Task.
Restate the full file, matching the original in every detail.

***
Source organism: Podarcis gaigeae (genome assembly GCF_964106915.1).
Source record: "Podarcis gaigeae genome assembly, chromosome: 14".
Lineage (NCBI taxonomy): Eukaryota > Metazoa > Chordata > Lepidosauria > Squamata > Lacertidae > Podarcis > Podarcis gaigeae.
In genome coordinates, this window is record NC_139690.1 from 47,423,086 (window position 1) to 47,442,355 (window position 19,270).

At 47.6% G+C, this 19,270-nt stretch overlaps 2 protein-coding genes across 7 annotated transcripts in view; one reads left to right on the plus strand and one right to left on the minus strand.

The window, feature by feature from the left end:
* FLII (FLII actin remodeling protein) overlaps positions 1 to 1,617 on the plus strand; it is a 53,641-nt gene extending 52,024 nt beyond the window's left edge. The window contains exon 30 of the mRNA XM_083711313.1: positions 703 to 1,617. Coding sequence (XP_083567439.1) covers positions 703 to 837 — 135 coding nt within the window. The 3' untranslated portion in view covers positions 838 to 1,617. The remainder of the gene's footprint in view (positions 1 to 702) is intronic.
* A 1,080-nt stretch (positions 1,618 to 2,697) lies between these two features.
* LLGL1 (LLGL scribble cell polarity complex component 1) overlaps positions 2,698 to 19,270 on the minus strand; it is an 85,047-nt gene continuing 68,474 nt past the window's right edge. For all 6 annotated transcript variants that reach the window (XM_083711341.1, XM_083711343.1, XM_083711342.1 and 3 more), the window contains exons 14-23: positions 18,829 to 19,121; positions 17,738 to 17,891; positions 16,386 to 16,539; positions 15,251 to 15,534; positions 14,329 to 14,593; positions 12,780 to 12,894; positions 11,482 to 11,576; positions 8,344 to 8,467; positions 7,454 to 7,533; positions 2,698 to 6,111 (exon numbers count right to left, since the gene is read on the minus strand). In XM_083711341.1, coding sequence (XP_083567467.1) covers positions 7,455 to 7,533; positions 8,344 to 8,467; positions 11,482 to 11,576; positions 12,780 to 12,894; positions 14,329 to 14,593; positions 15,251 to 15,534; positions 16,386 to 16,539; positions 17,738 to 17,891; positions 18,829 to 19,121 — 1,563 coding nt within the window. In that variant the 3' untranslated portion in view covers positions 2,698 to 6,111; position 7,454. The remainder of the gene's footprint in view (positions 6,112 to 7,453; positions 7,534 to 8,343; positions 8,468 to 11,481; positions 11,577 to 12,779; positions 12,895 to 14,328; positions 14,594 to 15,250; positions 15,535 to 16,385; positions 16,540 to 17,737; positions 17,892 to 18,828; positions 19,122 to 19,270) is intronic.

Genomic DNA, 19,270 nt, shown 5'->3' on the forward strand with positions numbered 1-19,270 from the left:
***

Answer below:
Source organism: Podarcis gaigeae (genome assembly GCF_964106915.1).
Source record: "Podarcis gaigeae genome assembly, chromosome: 14".
Lineage (NCBI taxonomy): Eukaryota > Metazoa > Chordata > Lepidosauria > Squamata > Lacertidae > Podarcis > Podarcis gaigeae.
In genome coordinates, this window is record NC_139690.1 from 47,423,086 (window position 1) to 47,442,355 (window position 19,270).

At 47.6% G+C, this 19,270-nt stretch overlaps 2 protein-coding genes across 7 annotated transcripts in view; one reads left to right on the plus strand and one right to left on the minus strand.

The window, feature by feature from the left end:
* FLII (FLII actin remodeling protein) overlaps positions 1 to 1,617 on the plus strand; it is a 53,641-nt gene extending 52,024 nt beyond the window's left edge. The window contains exon 30 of the mRNA XM_083711313.1: positions 703 to 1,617. Coding sequence (XP_083567439.1) covers positions 703 to 837 — 135 coding nt within the window. The 3' untranslated portion in view covers positions 838 to 1,617. The remainder of the gene's footprint in view (positions 1 to 702) is intronic.
* A 1,080-nt stretch (positions 1,618 to 2,697) lies between these two features.
* LLGL1 (LLGL scribble cell polarity complex component 1) overlaps positions 2,698 to 19,270 on the minus strand; it is an 85,047-nt gene continuing 68,474 nt past the window's right edge. For all 6 annotated transcript variants that reach the window (XM_083711341.1, XM_083711343.1, XM_083711342.1 and 3 more), the window contains exons 14-23: positions 18,829 to 19,121; positions 17,738 to 17,891; positions 16,386 to 16,539; positions 15,251 to 15,534; positions 14,329 to 14,593; positions 12,780 to 12,894; positions 11,482 to 11,576; positions 8,344 to 8,467; positions 7,454 to 7,533; positions 2,698 to 6,111 (exon numbers count right to left, since the gene is read on the minus strand). In XM_083711341.1, coding sequence (XP_083567467.1) covers positions 7,455 to 7,533; positions 8,344 to 8,467; positions 11,482 to 11,576; positions 12,780 to 12,894; positions 14,329 to 14,593; positions 15,251 to 15,534; positions 16,386 to 16,539; positions 17,738 to 17,891; positions 18,829 to 19,121 — 1,563 coding nt within the window. In that variant the 3' untranslated portion in view covers positions 2,698 to 6,111; position 7,454. The remainder of the gene's footprint in view (positions 6,112 to 7,453; positions 7,534 to 8,343; positions 8,468 to 11,481; positions 11,577 to 12,779; positions 12,895 to 14,328; positions 14,594 to 15,250; positions 15,535 to 16,385; positions 16,540 to 17,737; positions 17,892 to 18,828; positions 19,122 to 19,270) is intronic.

Genomic DNA, 19,270 nt, shown 5'->3' on the forward strand with positions numbered 1-19,270 from the left: